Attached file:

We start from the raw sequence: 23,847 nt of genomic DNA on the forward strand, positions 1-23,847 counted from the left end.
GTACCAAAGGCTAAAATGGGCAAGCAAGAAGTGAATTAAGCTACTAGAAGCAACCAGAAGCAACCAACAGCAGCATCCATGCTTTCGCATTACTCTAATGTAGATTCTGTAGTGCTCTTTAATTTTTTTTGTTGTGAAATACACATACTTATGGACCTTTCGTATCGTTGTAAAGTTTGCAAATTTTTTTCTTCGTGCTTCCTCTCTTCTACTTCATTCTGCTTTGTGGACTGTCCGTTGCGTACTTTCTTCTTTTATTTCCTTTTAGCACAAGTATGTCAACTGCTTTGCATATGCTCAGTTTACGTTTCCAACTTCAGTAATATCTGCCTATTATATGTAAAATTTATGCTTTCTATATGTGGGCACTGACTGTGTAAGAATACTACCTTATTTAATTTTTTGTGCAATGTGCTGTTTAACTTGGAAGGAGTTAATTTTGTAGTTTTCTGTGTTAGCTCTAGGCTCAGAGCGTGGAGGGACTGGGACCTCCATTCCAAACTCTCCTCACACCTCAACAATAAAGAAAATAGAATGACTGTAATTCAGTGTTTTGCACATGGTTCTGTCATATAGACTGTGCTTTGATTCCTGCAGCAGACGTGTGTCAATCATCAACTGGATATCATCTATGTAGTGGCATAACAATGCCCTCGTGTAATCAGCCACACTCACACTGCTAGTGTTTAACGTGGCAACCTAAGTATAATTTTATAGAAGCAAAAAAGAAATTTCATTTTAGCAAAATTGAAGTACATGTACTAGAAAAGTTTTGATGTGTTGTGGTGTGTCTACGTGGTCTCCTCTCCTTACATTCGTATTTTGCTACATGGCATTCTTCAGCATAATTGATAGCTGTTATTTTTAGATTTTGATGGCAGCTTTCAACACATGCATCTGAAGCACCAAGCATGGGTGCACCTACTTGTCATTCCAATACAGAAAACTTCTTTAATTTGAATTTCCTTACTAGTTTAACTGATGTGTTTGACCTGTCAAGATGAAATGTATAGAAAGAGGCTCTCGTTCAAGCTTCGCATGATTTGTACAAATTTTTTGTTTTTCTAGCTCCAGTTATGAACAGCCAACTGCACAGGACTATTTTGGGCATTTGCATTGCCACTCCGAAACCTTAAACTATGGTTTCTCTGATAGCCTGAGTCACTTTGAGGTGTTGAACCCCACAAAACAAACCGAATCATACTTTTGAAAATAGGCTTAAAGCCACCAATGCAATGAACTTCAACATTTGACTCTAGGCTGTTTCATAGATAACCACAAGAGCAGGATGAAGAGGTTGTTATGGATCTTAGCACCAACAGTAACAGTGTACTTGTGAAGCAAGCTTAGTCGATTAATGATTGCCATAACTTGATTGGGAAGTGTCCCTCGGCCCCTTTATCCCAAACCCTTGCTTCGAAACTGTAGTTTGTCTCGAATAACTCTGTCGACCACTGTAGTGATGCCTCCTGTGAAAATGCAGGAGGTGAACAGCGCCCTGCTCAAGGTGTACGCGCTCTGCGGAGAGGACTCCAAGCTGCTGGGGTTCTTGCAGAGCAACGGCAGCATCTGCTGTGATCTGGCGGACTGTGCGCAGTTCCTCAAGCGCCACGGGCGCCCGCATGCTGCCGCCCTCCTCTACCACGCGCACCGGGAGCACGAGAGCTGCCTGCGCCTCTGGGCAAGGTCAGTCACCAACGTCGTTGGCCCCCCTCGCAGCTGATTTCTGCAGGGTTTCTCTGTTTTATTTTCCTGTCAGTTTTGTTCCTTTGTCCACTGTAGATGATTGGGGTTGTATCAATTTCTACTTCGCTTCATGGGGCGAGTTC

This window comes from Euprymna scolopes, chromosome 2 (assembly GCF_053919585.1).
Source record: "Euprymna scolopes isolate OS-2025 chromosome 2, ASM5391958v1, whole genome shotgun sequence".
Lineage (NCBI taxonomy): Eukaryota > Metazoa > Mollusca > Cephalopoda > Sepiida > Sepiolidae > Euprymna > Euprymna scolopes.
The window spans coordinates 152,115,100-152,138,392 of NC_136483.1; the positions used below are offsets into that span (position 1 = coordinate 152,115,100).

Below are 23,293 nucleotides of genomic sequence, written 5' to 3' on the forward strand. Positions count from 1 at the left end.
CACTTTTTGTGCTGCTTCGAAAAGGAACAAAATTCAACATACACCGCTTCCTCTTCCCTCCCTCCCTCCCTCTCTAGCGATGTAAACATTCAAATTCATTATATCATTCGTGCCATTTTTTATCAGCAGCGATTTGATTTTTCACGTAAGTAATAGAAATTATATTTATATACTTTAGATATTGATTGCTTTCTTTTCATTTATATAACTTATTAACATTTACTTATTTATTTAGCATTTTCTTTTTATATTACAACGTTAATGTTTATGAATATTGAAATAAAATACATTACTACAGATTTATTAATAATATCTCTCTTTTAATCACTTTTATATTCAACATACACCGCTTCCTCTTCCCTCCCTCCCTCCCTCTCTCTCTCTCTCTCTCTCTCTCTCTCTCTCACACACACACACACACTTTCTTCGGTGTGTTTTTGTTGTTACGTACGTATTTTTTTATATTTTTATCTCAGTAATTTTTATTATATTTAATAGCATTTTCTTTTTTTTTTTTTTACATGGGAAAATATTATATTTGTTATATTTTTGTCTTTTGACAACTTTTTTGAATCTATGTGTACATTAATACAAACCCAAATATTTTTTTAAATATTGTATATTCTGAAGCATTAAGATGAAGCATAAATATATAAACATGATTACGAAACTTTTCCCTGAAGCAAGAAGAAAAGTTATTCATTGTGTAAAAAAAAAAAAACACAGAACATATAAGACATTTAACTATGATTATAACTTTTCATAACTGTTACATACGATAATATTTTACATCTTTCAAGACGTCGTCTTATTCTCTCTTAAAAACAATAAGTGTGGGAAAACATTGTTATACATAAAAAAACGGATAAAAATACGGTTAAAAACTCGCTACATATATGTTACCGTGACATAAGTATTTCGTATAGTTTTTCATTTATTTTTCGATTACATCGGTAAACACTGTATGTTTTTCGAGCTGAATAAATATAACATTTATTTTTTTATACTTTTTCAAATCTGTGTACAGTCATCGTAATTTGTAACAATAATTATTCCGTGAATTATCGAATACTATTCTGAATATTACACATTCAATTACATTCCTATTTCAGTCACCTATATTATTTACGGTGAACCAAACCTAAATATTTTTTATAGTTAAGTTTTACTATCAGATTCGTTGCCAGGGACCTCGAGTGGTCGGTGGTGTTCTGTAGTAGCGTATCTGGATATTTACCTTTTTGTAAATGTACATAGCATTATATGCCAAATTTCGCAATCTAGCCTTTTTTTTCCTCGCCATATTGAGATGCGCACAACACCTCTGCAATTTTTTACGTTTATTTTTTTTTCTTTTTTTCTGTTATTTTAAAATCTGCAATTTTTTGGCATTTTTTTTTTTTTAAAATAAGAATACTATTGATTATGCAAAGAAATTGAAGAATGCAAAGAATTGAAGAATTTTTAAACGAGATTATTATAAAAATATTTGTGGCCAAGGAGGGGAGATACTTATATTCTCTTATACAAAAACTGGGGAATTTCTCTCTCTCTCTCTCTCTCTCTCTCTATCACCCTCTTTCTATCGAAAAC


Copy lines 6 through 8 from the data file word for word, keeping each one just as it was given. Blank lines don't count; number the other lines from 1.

The window spans coordinates 152,115,100-152,138,392 of NC_136483.1; the positions used below are offsets into that span (position 1 = coordinate 152,115,100).

Below are 23,293 nucleotides of genomic sequence, written 5' to 3' on the forward strand. Positions count from 1 at the left end.
CACTTTTTGTGCTGCTTCGAAAAGGAACAAAATTCAACATACACCGCTTCCTCTTCCCTCCCTCCCTCCCTCTCTAGCGATGTAAACATTCAAATTCATTATATCATTCGTGCCATTTTTTATCAGCAGCGATTTGATTTTTCACGTAAGTAATAGAAATTATATTTATATACTTTAGATATTGATTGCTTTCTTTTCATTTATATAACTTATTAACATTTACTTATTTATTTAGCATTTTCTTTTTATATTACAACGTTAATGTTTATGAATATTGAAATAAAATACATTACTACAGATTTATTAATAATATCTCTCTTTTAATCACTTTTATATTCAACATACACCGCTTCCTCTTCCCTCCCTCCCTCCCTCTCTCTCTCTCTCTCTCTCTCTCTCTCTCTCACACACACACACACACTTTCTTCGGTGTGTTTTTGTTGTTACGTACGTATTTTTTTATATTTTTATCTCAGTAATTTTTATTATATTTAATAGCATTTTCTTTTTTTTTTTTTTACATGGGAAAATATTATATTTGTTATATTTTTGTCTTTTGACAACTTTTTTGAATCTATGTGTACATTAATACAAACCCAAATATTTTTTTAAATATTGTATATTCTGAAGCATTAAGATGAAGCATAAATATATAAACATGATTACGAAACTTTTCCCTGAAGCAAGAAGAAAAGTTATTCATTGTGTAAAAAAAAAAAAACACAGAACATATAAGACATTTAACTATGATTATAACTTTTCATAACTGTTACATACGATAATATTTTACATCTTTCAAGACGTCGTCTTATTCTCTCTTAAAAACAATAAGTGTGGGAAAACATTGTTATACATAAAAAAACGGATAAAAATACGGTTAAAAACTCGCTACATATATGTTACCGTGACATAAGTATTTCGTATAGTTTTTCATTTATTTTTCGATTACATCGGTAAACACTGTATGTTTTTCGAGCTGAATAAATATAACATTTATTTTTTTATACTTTTTCAAATCTGTGTACAGTCATCGTAATTTGTAACAATAATTATTCCGTGAATTATCGAATACTATTCTGAATATTACACATTCAATTACATTCCTATTTCAGTCACCTATATTATTTACGGTGAACCAAACCTAAATATTTTTTATAGTTAAGTTTTACTATCAGATTCGTTGCCAGGGACCTCGAGTGGTCGGTGGTGTTCTGTAGTAGCGTATCTGGATATTTACCTTTTTGTAAATGTACATAGCATTATATGCCAAATTTCGCAATCTAGCCTTTTTTTTCCTCGCCATATTGAGATGCGCACAACACCTCTGCAATTTTTTACGTTTATTTTTTTTTCTTTTTTTCTGTTATTTTAAAATCTGCAATTTTTTGGCATTTTTTTTTTTTTAAAATAAGAATACTATTGATTATGCAAAGAAATTGAAGAATGCAAAGAATTGAAGAATTTTTAAACGAGATTATTATAAAAATATTTGTGGCCAAGGAGGGGAGATACTTATATTCTCTTATACAAAAACTGGGGAATTTCTCTCTCTCTCTCTCTCTCTCTCTCTATCACCCTCTTTCTATCGAAAAC